September 2017 Newsletter
CURRENT ISSUES IN THE AREAS OF ESTATE, TAX
AND PERSONAL AND BUSINESS PLANNING
The information that follows summarizes some of the current issues in the areas of estate, tax and personal and business planning which may be of interest to you. Although this information is accurate and authoritative, it is general in nature and not intended to constitute specific professional advice. For professional advice or more specific information, please contact my office.
Business Succession. There are many reasons why a family business may not survive after the death of the founder or primary owner. If the business passes down to a number of family members, it simply may not be profitable enough to support a large number of successor-owners. Further, the next generation may not have the business, organization or leadership skills necessary to guide the enterprise toward a profitable future. A business succession plan, among other things, will address these issues with the goal of establishing a well-planned and organized transfer to the successor-owner or owners. A number of issues must be considered, including taxes, liquidity and buy-out issues due to the death or incapacity of an owner, and addressing issues of voting and ownership control. A team of professional advisors should be involved in this process. Among those included on the team would be the attorney for the business, who would most likely provide significant guidance in regard to the best ways of achieving the goals of the asset protection plan, and of course the accountant for the business, who may be the person, other than the owner, who has the most broad-based knowledge of the financial aspects of the business operation. Others that might be included would be insurance professionals, financial advisors such as a banker and a trust officer, and of course a business appraiser to address valuation issues in the context of business succession. Issues to be considered would include whether or not the business should be sold during the owner’s life as a means of providing for an orderly business transition, in which case there are many variables to be considered relating to prospective buyers and ways of structuring and financing the purchase. We will address other business succession issues in future editions of this newsletter, and it should be noted that previous issues of this newsletter have addressed various aspects of business succession planning.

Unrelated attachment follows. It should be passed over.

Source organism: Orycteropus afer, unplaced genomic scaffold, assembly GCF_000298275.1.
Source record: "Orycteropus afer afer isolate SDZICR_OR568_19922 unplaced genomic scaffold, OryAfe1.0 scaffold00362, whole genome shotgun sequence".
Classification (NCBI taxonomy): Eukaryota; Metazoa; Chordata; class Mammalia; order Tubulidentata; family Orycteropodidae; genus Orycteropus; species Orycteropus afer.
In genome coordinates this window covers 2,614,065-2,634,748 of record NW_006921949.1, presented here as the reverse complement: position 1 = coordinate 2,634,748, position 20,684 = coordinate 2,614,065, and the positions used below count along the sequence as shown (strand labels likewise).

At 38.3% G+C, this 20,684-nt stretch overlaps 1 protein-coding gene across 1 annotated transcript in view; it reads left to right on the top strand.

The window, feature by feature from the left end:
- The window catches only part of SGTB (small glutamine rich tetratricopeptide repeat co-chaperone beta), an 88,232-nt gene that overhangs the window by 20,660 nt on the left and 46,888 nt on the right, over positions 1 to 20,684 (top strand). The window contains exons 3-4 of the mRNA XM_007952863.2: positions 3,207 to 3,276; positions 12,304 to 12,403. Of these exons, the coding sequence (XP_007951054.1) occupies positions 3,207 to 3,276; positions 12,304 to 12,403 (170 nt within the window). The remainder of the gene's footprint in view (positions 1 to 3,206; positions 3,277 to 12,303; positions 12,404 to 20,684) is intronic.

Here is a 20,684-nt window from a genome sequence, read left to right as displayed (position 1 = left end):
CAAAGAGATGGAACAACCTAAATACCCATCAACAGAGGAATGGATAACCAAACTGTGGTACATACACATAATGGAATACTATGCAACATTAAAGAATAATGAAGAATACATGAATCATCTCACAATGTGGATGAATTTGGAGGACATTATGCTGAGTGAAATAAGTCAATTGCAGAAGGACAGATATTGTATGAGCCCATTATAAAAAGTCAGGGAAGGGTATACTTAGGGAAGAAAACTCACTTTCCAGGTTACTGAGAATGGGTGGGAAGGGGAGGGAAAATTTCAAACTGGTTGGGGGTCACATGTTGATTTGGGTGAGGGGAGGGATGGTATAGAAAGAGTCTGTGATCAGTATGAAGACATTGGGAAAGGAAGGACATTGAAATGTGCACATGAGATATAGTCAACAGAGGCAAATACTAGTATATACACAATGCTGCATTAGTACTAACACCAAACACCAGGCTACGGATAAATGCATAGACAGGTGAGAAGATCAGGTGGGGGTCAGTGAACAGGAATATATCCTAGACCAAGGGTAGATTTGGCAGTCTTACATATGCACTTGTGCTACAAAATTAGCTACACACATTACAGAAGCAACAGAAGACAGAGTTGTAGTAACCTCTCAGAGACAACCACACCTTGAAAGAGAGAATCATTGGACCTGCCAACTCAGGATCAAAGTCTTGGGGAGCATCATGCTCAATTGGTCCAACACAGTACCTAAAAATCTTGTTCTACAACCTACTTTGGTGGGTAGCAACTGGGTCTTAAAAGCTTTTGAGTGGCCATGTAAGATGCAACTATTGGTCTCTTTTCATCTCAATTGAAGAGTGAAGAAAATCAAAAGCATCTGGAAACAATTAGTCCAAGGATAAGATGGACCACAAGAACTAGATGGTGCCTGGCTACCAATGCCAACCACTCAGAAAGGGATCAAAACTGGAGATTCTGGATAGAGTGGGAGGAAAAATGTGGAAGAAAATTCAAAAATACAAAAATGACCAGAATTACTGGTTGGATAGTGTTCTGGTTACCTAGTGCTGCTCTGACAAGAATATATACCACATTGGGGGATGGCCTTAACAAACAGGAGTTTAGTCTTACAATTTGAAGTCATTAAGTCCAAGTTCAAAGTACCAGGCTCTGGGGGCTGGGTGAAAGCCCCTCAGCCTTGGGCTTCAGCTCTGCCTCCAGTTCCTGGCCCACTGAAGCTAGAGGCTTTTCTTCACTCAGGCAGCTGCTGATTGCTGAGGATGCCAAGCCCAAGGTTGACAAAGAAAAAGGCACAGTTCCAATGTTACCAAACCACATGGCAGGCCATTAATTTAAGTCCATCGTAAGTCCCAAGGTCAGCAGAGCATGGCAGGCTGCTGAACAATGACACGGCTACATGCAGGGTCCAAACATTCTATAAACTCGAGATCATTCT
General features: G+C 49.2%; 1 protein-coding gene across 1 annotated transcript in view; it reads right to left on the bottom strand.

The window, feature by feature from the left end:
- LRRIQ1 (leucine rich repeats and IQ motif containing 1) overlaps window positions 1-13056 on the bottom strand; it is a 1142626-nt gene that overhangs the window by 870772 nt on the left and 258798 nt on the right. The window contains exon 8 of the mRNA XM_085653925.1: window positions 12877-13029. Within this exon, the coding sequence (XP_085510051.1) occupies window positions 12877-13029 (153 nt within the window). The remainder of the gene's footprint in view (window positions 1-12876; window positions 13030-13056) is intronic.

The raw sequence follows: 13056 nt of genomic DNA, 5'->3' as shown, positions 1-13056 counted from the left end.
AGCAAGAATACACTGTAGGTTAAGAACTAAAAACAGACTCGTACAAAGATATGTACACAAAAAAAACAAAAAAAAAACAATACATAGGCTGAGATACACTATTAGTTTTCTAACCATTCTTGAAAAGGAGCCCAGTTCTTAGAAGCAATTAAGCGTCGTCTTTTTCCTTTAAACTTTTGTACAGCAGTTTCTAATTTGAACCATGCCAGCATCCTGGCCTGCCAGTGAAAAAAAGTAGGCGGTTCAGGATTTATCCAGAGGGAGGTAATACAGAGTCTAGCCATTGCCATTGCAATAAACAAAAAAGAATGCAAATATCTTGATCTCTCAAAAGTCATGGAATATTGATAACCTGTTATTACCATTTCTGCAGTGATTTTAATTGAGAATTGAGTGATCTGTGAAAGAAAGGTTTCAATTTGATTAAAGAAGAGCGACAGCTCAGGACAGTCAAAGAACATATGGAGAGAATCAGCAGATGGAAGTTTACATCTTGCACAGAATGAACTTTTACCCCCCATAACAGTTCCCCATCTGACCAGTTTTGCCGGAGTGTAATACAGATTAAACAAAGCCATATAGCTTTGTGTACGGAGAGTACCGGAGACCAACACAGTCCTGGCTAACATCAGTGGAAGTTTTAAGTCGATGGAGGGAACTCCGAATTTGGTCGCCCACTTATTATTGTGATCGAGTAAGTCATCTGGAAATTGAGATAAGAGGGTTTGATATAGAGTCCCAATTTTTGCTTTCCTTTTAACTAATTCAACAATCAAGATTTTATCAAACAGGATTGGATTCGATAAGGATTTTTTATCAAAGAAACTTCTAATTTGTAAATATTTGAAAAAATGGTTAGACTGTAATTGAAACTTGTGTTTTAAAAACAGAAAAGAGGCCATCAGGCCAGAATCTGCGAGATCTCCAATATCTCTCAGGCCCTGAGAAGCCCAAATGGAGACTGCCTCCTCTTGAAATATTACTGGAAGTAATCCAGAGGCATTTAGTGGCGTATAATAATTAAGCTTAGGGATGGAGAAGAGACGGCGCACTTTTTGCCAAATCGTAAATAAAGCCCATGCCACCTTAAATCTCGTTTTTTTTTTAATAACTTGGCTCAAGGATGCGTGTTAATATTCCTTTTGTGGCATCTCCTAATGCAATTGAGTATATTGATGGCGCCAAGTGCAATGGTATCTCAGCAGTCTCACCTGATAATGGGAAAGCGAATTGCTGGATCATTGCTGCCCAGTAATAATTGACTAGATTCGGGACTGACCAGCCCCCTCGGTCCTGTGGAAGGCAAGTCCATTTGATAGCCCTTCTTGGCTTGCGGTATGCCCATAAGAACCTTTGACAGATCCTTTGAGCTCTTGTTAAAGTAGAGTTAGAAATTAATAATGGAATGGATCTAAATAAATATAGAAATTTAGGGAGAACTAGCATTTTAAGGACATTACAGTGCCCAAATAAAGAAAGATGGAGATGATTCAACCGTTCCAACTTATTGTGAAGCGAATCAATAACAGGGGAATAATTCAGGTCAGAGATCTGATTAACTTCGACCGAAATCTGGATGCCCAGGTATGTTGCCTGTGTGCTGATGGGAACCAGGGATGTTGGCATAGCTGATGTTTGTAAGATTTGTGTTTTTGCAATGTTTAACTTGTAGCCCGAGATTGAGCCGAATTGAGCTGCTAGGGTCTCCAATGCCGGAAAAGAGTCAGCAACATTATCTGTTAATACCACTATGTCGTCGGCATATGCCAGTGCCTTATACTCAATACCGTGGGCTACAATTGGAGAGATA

Insurance Mistakes. Among the most common problems I have identified in my practice is the fact that many mistakes are made by people when dealing with life insurance. Life insurance is frequently thought of by most people as a relatively simply product that provides a death benefit, and very little thought is given to the plethora of planning issues that the existence of life insurance presents. Previous issues of this newsletter have pointed out how in almost every estate plan I have reviewed, life insurance has been improperly utilized and beneficiary designations have not been effectively implemented to be consistent with the estate plan. This and future issues of this newsletter will address some of the common mistakes made involving life insurance. One common problem is failing to consider naming a successor owner of the policy. If the owner of a life insurance policy on the life of another party dies and there is no designated successor owner, then at the policy owner’s death (assuming that the policy owner is not also the insured), the policy would pass through the owner’s estate. For example, if a husband owns a policy of life insurance on his wife, and the husband dies, then the policy would pass through the husband’s estate. This may require probate, and may involve a number of family members in the ownership of a life insurance policy. The ownership might pass to certain beneficiaries of the estate who perhaps should not become a successor owner, such as, in the example given, the wife who might then become an owner of the policy on her own life. Consequently, whenever one person owns life insurance covering the life of an insured other than the owner, consideration should be given to naming a successor owner of the policy. In that event, the ownership of the policy would pass to the successor owner without probate consequences, and hopefully the insurance planning undertaken by the successor owner will have anticipated the actions that the successor owner should take following the receipt of ownership of the particular life insurance policy.